Showing posts from August, 2016

Quick Tip: Louis, AMP, and UEB. What's happening with regard to Unified English Braille in Louis and AMP? Let's find out!


Customize your white cane with Kustom Cane

Most people who are blind and visually impaired use one or more aids for orientation and mobility, the white cane being one of the most common ones. You may think of your cane as merely a functional device and, indeed, it does fit that description.

Your cane, however, is a part of you, something everyone else notices. Now thanks to Kustom Cane, you can own a cane that stands out from all the others, a cane that displays your personality and things that matter to you.

Kustom Cane strives to provide canes that are safe. Every cane includes reflective material that makes you visible when traveling at night. Kustom Cane will add this reflective material to any cane you send to them even if you don’t buy a customized cane from them. Kustom Cane will personalize any type of cane and even offers to make customized harnesses for service dogs.

When you visit the homepage, you find a promotional video and a guide for determining which type of cane is best for you. You also find …

Throwback Thursday Object: Espinasse Braille Duplicator

Our object this week would allow a small shop to emboss its own braille publications and in a very unique way.  Designed for small scale braille reproduction, the Espinasse Braille Duplicator was invented in 1954 and sold for about $250.  From the instruction manual, "There is a master plate and a punch plate which each have 3200 holes.  The punch plate is fitted with small punches in each hole; it is fitted over the master plate and the braille is written with a frame [slate] just as in ordinary writing.  An awl [stylus]pushes the small rods in those cell holes forming the letters into the master plate.  The master plate is placed on a flat bed; a pressure roller is drawn over the master plate and the paper on which the embossing is to be done, and when lifted off, the paper contains an excellent grade of braille."  It was made by the Societe Nationale de Constructions Aeronautiques du Sud-Est, a French aircraft manufacturer which emerged from the nationalization of the Fre…

Quick Tip: EZ Track Calendar, Address Book, Financial and Medical Record Keepers! EZ Track is a multi-faceted line of products designed particularly for people with low vision. They feature large print, easy-to-use binder formatting, and special accessories as aids in organizing important day-to-day activities.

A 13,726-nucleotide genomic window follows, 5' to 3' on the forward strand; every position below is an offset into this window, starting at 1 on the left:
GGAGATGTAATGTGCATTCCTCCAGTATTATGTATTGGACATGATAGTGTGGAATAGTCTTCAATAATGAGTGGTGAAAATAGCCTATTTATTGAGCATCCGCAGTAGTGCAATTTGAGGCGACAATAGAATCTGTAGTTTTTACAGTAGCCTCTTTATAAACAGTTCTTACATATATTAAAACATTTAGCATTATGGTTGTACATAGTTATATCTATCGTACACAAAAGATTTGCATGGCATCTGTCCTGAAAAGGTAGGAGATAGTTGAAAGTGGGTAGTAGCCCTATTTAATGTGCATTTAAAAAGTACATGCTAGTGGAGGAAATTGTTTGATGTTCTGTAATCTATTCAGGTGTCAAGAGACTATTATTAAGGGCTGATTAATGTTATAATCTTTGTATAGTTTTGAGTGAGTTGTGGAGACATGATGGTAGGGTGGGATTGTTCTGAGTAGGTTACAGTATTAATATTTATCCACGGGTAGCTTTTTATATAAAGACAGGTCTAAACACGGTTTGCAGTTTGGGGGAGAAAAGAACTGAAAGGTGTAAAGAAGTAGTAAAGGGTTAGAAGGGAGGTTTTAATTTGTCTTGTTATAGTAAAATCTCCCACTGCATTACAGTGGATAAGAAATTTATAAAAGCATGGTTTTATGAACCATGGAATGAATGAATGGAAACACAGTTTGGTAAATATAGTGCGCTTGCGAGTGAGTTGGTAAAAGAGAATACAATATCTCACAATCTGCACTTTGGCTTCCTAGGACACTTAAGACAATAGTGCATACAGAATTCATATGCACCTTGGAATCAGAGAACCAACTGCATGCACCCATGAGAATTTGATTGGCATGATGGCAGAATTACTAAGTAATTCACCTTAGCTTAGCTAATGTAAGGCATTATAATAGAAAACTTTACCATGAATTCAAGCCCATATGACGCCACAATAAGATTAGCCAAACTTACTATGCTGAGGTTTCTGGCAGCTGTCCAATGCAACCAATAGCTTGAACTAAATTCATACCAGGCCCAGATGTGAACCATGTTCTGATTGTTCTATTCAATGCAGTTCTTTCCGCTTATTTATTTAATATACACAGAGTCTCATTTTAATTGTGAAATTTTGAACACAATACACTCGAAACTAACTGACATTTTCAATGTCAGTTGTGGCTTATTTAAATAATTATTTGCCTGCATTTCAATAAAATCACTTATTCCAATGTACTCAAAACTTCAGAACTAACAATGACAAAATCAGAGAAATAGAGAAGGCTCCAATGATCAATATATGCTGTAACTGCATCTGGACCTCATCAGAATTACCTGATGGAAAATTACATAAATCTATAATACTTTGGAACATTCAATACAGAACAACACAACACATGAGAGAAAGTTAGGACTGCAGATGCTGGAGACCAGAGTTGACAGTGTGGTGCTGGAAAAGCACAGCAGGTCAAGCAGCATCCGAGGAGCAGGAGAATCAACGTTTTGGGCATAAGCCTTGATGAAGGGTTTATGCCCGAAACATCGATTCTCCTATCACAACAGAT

Paid Resources Available to Persons Who Are Blind and Visually Impaired for Learning to Use Apple Devices

Paid Resources Available to Persons Who Are Blind and Visually Impaired for Learning to Use Apple Devices

In a recent Fred's Head post, we explored free resources that persons who are blind and visually impaired could access to learn to use Apple products. Along with these resources, however, other materials exist that differ in scope and format and are available for varying levels of costs. In this post, we will list a number of books, audio tutorials, and multimedia series that persons who are blind and visually impaired or those who teach them may purchase and use to learn or teach persons who are blind and visually impaired to use Apple products.


National Braille Press

National Braille Press, NBP, offers several books discussing Apple products including iPhones, Macs, the Apple TV, and different categories of apps.

Learning the Mac

Janet Ingber, who has written other books about using Macs which NBP has published, recently authored a new book called Everything You Need to Know…

Quick Tip: World Maps: Find out all about these thermoformed tactile maps representing countries, continents, and regions of the world!


Blind Alive Provides Accessible Exercise Information and Routines for Persons Who Are Blind and Visually Impaired

When it comes to exercise, many blind and visually impaired people may hesitate to participate for a number of reasons. In this post, we introduce you to Blind Alive, whose mission is to help blind and visually impaired people to be more active and to incorporate exercise into their lives. One of Blind Alive's team members provided the following information about their mission and their website:

Fitness has always been a concern for both mental and physical health regardless of age, gender, or any other variables that make each of us unique. And for those who are blind, fitness is every bit as much—if not more—important.